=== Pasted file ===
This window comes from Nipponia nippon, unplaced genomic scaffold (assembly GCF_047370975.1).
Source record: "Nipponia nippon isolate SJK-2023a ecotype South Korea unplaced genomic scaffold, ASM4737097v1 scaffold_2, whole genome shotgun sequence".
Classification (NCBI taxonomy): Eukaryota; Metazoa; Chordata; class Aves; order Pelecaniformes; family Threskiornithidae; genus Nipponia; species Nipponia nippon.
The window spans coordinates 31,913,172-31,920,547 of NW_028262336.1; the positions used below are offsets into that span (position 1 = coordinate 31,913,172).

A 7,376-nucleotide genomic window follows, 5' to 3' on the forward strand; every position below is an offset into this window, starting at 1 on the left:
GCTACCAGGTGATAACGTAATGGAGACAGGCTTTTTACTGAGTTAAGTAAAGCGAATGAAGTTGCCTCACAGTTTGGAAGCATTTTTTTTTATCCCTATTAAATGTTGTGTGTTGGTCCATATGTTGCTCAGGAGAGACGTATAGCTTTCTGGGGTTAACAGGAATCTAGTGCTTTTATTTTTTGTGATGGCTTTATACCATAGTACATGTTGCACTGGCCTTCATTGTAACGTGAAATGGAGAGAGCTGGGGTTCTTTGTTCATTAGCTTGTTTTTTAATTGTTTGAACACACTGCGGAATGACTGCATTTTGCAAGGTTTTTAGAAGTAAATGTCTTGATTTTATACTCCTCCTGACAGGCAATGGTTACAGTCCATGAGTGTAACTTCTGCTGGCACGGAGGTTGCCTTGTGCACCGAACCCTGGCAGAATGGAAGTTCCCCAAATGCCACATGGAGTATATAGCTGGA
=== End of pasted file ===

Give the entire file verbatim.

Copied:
This window comes from Nipponia nippon, unplaced genomic scaffold (assembly GCF_047370975.1).
Source record: "Nipponia nippon isolate SJK-2023a ecotype South Korea unplaced genomic scaffold, ASM4737097v1 scaffold_2, whole genome shotgun sequence".
Classification (NCBI taxonomy): Eukaryota; Metazoa; Chordata; class Aves; order Pelecaniformes; family Threskiornithidae; genus Nipponia; species Nipponia nippon.
The window spans coordinates 31,913,172-31,920,547 of NW_028262336.1; the positions used below are offsets into that span (position 1 = coordinate 31,913,172).

A 7,376-nucleotide genomic window follows, 5' to 3' on the forward strand; every position below is an offset into this window, starting at 1 on the left:
GCTACCAGGTGATAACGTAATGGAGACAGGCTTTTTACTGAGTTAAGTAAAGCGAATGAAGTTGCCTCACAGTTTGGAAGCATTTTTTTTTATCCCTATTAAATGTTGTGTGTTGGTCCATATGTTGCTCAGGAGAGACGTATAGCTTTCTGGGGTTAACAGGAATCTAGTGCTTTTATTTTTTGTGATGGCTTTATACCATAGTACATGTTGCACTGGCCTTCATTGTAACGTGAAATGGAGAGAGCTGGGGTTCTTTGTTCATTAGCTTGTTTTTTAATTGTTTGAACACACTGCGGAATGACTGCATTTTGCAAGGTTTTTAGAAGTAAATGTCTTGATTTTATACTCCTCCTGACAGGCAATGGTTACAGTCCATGAGTGTAACTTCTGCTGGCACGGAGGTTGCCTTGTGCACCGAACCCTGGCAGAATGGAAGTTCCCCAAATGCCACATGGAGTATATAGCTGGA